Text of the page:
3 April 1917: Pte Clarence Atkins Brown

Clarence Atkins Brown was born in the final quarter of 1896 in Burnley, Lancashire

Location of Burnley in the north west of England (cc OpenStreetMap)

Parents Joseph (a painter and ‘paperhanger’) and Jane (née Short) (a cotton weaver). 

At the 1901 Census Clarence, age 4, was living at home (10, West Hill) in Colne with his parents, brother Arthur (3) and sister Eva (1) and his paternal grandmother and a visitor. All the adults worked in the cotton industry. 

West Hill, Burnley (foot walk only) (c) Google Street View 2019

At the 1911 Census, age 14, Clarence lived at home with his six younger siblings. He was working as a warehouse boy in a cotton mill. 

Before the war Clarence was an apprentice painter. After enlisting into the East Lancs Territorials in Colne in late 1915, he was sent to Egypt where he served from August 1916 until February 1917 when he began service on the Western Front.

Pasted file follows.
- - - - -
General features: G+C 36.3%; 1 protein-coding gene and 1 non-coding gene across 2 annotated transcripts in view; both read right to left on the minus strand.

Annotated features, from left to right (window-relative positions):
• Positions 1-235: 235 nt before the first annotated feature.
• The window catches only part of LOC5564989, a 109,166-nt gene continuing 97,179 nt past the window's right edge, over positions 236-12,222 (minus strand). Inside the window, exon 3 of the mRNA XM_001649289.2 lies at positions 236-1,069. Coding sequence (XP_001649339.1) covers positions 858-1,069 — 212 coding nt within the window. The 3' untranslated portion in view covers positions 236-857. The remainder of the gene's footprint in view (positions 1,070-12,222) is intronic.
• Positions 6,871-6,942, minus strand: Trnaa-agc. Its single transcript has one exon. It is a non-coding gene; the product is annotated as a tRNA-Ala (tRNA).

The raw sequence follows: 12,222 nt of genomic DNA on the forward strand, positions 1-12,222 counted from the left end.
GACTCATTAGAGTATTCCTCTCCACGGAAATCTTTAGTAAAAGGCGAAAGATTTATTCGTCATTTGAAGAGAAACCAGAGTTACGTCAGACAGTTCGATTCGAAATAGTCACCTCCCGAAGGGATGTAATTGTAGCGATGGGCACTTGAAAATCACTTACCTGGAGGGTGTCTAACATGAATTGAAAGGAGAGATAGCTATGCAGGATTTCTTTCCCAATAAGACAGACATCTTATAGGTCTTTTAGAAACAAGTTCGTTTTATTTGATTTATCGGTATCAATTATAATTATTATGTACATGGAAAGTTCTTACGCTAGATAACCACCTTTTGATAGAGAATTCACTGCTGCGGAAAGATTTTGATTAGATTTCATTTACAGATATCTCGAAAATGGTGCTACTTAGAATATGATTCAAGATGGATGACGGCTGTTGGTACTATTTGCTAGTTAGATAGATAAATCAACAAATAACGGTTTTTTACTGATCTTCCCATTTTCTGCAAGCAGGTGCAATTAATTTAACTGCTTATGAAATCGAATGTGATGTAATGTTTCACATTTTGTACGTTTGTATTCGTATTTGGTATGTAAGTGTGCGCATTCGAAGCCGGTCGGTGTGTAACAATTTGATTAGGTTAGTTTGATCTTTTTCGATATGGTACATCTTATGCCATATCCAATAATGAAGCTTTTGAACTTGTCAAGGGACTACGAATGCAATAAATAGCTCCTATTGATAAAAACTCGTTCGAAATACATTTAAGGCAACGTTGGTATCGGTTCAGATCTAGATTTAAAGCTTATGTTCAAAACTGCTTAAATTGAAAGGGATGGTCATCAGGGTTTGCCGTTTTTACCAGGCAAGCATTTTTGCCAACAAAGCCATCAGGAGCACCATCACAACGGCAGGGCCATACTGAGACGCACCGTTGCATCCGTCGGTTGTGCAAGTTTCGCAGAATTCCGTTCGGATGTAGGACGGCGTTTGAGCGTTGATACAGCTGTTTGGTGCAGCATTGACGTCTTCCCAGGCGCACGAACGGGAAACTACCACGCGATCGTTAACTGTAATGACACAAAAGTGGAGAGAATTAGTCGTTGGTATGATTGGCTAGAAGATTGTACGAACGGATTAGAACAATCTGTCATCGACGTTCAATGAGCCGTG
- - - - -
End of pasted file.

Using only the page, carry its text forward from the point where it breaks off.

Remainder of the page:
First entering the line near Epehy, Clarence was posted as missing on 3 April 1918 during routine trench duties. 

Arras Memorial and Fauberg-D'Amiens Cemetery, in Arras, France.  (CC BY SA 3.0) Carcharoth

Having no known grave, Clarence is commemorated on the Arras Memorial to the Missing. He was 21 years of age. At the time of his death his mother was living at 11 Sagar Fold, Colne. 

Pte Clarence Atkins Brown, 1/5th Bn East Lancashire Regt. 202554

Pension Card for Clarence Atkins Brown

3 April 1918 killed in action 


Research by David O'Mara with further detail by Jonathan Vernon

Sources include: 1901, 1911 England Census; UK, Soldiers Died in the Great War; The Western Front Association Pension Records on Fold3 by Ancestry; Google Maps.